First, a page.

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Snippets of Hindu Science

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bhoja rAja undergoes brain surgery in 10th century CE

King bhoja, just before he ascended the throne, was suffering from a tumor in his brain that caused him an excruciating pain in the head. Despite all the medical aid given to him by his physicians, his condition became critical. Providence blessed the king with the services of two learned Brahmin brothers from the school of ujjain, who were pre-eminent surgeons of the era, and had arrived at Dhar about that time.

The two surgeons administered an anaesthetic called Sammohini, a powdery preparation, that made the king unconscious. Then they trephined his skull, removed the malignant growth in the brain which was the cause of complaint, closed the opening, stitched the wound and restored the patient to consciousness by another drug called sanjIvini.

bhojarAja survived his surgery remarkably well and had an illustrious reign both as a military commander and as an encyclopaedic scholar. Along with King rAjendra chozha, he fought and took back the cities Dhar and Ujjain that were captured by the chAlukyas. He also led a powerful army against Mahmud Ghaznavi who had earlier invaded and plundered the somnAth temple. Ghaznavi avoided a confrontation and retreated through the desert of sindh; bhojarAja recaptured the areas lost during his father's time, to the Islamic invaders, formed a confederation of Hindu kings and reestablished Hindu rule in the affected areas.

bhoja wrote 84 books during his life, some of them are: sarasvatI-kanThAbharaNa--a treatise on Sanskrit grammar; rAjamArtANda--a commentary on the patanjali yoga sUtras; samarangaNa-sUtradhAra--a treatise on civil engineering which, besides giving constructional details of forts, palaces and temples, also talked about building a flying machine or glider; tattva-prakAsha--a siddhAnta tantra work; rasa-rAja-mRugAngka--a treatise on chemistry specializing in extraction of metals from their oars; and jyotiSha-rAja-mRugAngka--a treatise on practical astronomy with details of construction of instruments.

Here is a sample of the surviving portion of the verses that speak of bhoja's brain surgery (with my attempt at translation, which may please be set right by our Sanskrit-proficient members):

sa tasya rogaH kenApi na nivAritaH |
For this disease there was no cure in sight.

tadanena bhojanRupAlena bhiShajvarA api svadeshAnniShkAsitAH |
There was no physician in the country who could 'egress' the disease.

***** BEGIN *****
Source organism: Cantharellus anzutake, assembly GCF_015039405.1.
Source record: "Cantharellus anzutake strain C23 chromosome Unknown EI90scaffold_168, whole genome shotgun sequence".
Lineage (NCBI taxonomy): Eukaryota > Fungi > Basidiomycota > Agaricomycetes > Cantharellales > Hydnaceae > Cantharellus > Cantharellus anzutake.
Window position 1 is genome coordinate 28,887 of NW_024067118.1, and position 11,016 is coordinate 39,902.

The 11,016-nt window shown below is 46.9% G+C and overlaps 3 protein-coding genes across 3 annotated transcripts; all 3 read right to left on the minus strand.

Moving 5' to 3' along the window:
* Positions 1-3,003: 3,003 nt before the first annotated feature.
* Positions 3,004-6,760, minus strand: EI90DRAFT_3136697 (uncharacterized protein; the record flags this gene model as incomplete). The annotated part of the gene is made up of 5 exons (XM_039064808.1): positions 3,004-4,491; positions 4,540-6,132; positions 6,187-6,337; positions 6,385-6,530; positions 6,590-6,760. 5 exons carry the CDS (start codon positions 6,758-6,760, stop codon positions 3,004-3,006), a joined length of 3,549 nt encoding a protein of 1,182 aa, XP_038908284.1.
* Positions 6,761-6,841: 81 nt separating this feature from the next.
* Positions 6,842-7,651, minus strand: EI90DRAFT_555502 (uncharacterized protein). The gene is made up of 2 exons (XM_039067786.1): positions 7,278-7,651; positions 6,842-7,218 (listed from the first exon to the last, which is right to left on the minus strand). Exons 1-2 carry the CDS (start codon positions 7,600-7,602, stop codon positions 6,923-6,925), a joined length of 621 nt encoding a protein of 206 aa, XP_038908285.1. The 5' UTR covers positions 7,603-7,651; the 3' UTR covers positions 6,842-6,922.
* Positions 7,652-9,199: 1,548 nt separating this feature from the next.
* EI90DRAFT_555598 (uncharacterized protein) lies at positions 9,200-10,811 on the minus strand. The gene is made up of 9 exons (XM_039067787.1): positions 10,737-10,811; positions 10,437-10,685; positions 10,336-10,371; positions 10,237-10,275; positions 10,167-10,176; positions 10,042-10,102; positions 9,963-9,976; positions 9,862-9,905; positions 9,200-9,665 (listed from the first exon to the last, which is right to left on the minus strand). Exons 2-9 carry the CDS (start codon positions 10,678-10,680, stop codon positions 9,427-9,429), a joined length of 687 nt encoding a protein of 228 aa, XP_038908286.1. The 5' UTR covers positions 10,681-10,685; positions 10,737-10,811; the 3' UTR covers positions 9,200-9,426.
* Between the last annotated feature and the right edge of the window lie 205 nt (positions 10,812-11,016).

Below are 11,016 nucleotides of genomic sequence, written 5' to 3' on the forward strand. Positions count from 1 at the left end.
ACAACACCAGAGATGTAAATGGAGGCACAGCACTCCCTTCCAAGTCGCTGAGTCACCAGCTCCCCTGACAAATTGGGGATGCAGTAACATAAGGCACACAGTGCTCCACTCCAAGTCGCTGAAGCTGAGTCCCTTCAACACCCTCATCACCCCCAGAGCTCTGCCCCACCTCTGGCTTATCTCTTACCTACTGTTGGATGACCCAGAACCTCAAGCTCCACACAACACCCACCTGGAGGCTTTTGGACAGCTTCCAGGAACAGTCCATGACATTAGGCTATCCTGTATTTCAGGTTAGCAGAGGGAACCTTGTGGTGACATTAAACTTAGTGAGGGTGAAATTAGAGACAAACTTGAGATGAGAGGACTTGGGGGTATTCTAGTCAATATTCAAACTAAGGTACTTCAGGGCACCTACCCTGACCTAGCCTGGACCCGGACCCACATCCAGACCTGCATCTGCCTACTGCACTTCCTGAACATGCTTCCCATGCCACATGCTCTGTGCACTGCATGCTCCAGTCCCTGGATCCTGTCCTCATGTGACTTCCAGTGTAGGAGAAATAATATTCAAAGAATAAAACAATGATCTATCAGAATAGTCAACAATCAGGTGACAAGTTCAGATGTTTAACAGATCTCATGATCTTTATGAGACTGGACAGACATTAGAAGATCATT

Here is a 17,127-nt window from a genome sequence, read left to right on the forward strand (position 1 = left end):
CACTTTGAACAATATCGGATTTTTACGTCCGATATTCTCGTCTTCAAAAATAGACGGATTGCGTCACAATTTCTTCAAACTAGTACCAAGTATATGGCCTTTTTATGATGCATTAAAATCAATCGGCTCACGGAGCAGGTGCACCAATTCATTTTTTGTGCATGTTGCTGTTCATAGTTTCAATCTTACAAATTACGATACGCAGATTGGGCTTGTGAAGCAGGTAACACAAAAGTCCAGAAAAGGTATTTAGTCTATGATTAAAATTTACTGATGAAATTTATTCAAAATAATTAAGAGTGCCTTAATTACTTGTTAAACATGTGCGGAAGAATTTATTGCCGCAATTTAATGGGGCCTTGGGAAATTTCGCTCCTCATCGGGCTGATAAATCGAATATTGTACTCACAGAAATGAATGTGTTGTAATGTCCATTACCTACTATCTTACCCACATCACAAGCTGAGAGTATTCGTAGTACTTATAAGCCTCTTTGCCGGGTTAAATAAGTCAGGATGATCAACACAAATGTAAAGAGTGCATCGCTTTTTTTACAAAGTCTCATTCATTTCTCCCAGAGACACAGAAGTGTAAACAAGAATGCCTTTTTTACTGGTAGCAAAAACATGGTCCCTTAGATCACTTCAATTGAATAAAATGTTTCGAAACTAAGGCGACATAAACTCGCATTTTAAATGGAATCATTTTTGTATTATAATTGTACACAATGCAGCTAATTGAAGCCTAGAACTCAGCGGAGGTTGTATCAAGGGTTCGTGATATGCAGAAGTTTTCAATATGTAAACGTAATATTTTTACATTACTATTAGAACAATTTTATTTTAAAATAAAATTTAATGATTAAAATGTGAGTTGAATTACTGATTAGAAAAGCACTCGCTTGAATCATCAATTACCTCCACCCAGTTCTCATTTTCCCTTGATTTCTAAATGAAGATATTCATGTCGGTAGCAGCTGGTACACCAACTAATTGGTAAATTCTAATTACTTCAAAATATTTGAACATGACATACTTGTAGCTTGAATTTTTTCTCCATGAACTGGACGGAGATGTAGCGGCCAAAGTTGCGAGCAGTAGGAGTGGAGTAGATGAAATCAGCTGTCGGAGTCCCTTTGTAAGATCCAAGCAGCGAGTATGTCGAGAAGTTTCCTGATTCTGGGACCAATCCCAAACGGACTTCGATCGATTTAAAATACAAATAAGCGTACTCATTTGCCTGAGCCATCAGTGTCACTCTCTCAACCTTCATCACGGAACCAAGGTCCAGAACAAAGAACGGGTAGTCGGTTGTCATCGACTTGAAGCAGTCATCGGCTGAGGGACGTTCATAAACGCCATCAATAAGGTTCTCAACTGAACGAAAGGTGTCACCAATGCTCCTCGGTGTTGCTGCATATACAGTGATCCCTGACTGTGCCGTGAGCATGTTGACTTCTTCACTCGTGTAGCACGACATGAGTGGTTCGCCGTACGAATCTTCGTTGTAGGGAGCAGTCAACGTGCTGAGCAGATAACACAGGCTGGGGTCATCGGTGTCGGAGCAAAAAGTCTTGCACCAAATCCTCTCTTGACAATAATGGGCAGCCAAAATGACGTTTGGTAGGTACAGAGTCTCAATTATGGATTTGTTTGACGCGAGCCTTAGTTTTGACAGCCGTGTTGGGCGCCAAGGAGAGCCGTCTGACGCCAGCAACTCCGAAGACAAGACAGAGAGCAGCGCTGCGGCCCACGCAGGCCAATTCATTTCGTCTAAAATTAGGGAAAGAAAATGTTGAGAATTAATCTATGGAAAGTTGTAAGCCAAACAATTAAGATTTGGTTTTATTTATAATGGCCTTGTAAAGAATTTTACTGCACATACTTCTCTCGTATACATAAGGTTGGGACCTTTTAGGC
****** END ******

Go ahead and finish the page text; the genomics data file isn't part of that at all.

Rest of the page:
kapAlashodanaM kRutaM bhojena, tadA praviShTaH pAThInaH |
The cure involves cleaning his skull,

tanmUlo&yaM rogaH |
where the root of the disease is located.

tatastAvapi rAjAnAM mohachUrNena mohayitvA
and then the king was made unconscious by smelling a poweder (mohachUrNam)

shiraH-kapAlamAdAya tatkaroTikApuTe sthitaM shapharakulaM gRahItvA
cutting open the skull, the tumor the size of a large fish was removed;

kasmishchad bhAjane nikShipya saMdhAnakaraNyA kapAlaM yathAvadArachayya
saMjIvinyA cha taM jIvAyitvA tasmai taddarshayatAm |
then the opening was rejoined and consciousness restored using saMjIvini.

tadA tad dRuShTvA rAjA vismitaH:
the king as he became consciousness and well, was amazed.

The book titled 'bhoja-prabandha' that describes such anecdotes connected with King bhojarAja, and is commented in Hindi, can be downloaded here:

Some links to the surgery:
Introduction. Part 10
History of the Indian Subcontinent - Siddha Forum
Thanks saidevo ji for sharing such wonderful piece of history !

If this story is delivered by The.Ko.Swaminathan ji in " Inru oru thagaval " he would end it with something like this ;
" After listening to the above story , can anyone narrate the moral behind it ?
And a person would say - God by mistake has created too many additional chips in the Brain of a person by default - and for some , the unwanted chips need to be removed by surgery , so that they can effectively utilize the balance portion of their brains ,with its full potential !"
Some times really , just like they make IC chips and processors which can perform so many functions provided they are used and supported by hardware , a human brain is so dynamic and the only time during which it is best utilised is when we are in a confused state of affairs !
Sage agastya's electric cell and electroplating

The shloka--verse below from sage agastyA's agniyAn shAstra--science of avionics, is supposed to describe generating electricity from a chemical reaction--the electricity that can break water into oxygen and hydrogen.

saMsthA pye mRunamaye patre tAmrapAtreNa susAMkaratam |
chChAdyet shikhI grivenaDrArabihI kAShThApaMshubihI |
dastAloShto nidhatAvyAhA pAraDachchAditastATAhA |
saMyogAta jayate tejo mitrAvarun saMdyaTima |
aNena jalabhargostI prANodanesh vAyUShU |
eva shatanA kubhanA saMyogahA kAryakRuTasaMRutAhA ||

saMsthA pye--take, mRunamaye--soil, tAmrapAtreNa susAMkaratam--cleaned copper plate, chChAdyet--cover it with, shikhI--Morchud, Copper sulphate, kAShThApaMshubihI--saw dust, dastAloShto--zinc plate, pAras--mercury, saMyogAta--this combination, jayate--generates, tejo mitrAvarun--electricity, aNena jalabhargostI--can break water into, prANa-udAnesh vAyUShU--oxygen and hydrogen, eva shatanA kubhanA saMyogahA kAryakRuTasaMRutAhA--one requires 100 such containers for this work.

This information is from Dr.P.V.Vartek's book 'Swayambhu'.

Is the above interpretation of the shloka correct? Suppose somebody interprets to mean only spiritually, can we say that the knowledge of physical science is hidden in the spiritual message, as with some sUtras of vedic mathematics?


Excellent...Amazing...You threw light into our heritage, which can shut the mouth of people who makes fun of our ancestors.